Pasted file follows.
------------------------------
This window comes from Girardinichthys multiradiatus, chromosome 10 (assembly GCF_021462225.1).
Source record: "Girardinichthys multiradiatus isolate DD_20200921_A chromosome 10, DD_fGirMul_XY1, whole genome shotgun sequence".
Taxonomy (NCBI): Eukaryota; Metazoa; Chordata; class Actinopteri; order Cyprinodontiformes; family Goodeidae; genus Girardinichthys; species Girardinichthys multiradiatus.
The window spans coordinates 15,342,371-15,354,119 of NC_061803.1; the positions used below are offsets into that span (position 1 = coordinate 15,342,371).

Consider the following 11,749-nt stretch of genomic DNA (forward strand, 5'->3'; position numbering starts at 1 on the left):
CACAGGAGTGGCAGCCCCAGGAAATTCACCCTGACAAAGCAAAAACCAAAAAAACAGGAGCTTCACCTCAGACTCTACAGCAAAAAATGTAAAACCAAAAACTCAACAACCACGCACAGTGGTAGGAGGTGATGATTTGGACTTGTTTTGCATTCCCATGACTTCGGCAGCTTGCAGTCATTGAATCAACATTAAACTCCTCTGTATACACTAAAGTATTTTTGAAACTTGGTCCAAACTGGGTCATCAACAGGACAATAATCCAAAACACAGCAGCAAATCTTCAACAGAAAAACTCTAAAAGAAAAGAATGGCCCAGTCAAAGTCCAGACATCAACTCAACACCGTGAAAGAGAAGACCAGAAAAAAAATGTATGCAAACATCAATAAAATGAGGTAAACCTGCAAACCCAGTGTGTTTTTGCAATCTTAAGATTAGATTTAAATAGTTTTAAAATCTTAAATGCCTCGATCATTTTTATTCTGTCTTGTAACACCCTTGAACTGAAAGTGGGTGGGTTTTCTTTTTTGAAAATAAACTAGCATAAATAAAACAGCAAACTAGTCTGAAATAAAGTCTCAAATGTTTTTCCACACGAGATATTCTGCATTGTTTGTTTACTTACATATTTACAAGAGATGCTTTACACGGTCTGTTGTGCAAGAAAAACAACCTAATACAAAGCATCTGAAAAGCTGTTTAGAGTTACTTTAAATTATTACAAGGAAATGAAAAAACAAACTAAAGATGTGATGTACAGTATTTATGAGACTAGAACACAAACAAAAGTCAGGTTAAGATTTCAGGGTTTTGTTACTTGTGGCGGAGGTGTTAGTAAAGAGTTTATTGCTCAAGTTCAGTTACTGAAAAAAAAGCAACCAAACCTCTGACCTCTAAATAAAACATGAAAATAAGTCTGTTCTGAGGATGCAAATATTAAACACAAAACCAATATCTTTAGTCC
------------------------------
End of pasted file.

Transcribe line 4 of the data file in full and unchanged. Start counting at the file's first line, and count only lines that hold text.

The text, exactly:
The window spans coordinates 15,342,371-15,354,119 of NC_061803.1; the positions used below are offsets into that span (position 1 = coordinate 15,342,371).